I’ve shared some very powerful videos that help explain why we should respect and celebrate the individual right to keep and bear arms.
Here’s one that’s worth sharing just for entertainment value. It shows a British import desperately trying to gain visibility and ratings by engaging in a series of gun control debates.
I can’t vouch for the veracity of what’s being said by Ventura, Pratt, et al, but they obviously win the overall arguments about the right to self defense, the fight against crime, and having the means to resist tyranny and oppression.
Actually, I don’t even know if the author of the first article is a conservative. Or even libertarian. He just makes so much sense that I assume he’s on the side of freedom instead of the state.
This is probably the most difficult question that I’ve received. I’m not an expert on the legal issues, I’m not an expert on defense issues, and I don’t even have any strong gut instincts.
On the pro side, I suspect the world is a better place every time a drone wipes out a nest of terrorists. And that’s true even when the casualties include traitorous Americans.
On the anti side, every good libertarian worries about the slippery slope of government expansion. So even though I’m somewhat happy about terrorists getting zapped today, I don’t like to think about who might be targeted by politicians 30 years from now.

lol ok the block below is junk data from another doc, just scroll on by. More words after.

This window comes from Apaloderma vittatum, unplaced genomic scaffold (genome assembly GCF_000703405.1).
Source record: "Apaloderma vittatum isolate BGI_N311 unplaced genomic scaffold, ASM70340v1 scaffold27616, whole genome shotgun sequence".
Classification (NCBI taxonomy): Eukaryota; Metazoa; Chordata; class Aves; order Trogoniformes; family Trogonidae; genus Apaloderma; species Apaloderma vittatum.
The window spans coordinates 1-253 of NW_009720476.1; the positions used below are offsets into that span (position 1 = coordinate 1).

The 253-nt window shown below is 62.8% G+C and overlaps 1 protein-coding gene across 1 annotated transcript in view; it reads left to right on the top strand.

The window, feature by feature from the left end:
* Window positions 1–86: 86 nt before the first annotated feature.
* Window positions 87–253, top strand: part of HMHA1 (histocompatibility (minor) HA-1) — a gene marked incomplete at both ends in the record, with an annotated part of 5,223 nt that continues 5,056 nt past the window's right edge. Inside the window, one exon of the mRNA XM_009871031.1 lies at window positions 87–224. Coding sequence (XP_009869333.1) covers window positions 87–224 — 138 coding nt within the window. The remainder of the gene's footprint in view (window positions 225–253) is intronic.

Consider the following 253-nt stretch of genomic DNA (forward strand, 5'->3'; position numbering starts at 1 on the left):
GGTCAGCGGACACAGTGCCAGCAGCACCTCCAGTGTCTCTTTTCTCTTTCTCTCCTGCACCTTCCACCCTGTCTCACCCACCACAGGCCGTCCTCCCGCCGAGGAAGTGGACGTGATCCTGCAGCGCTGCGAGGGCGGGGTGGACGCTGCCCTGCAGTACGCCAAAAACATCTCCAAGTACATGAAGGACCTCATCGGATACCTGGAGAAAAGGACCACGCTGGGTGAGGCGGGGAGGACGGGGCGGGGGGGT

Part of the problem is that governments grab additional powers during wartime, and it’s very difficult to unwind those powers once hostilities cease.
And to make matters more challenging, we’re now fighting a war that presumably will never end.
Yes, we can probably ameliorate the problem by reducing American interventionism, but I strongly suspect that radical Islamists also hate us because of our tolerant values and secular system. So we’ll still face a serious threat of terrorist attacks even with a perfect libertarian foreign policy.
I guess the only answer I can provide is that I want plenty of independent judicial oversight. No, that’s not a panacea, but it’s at least some form of check and balance on the executive branch.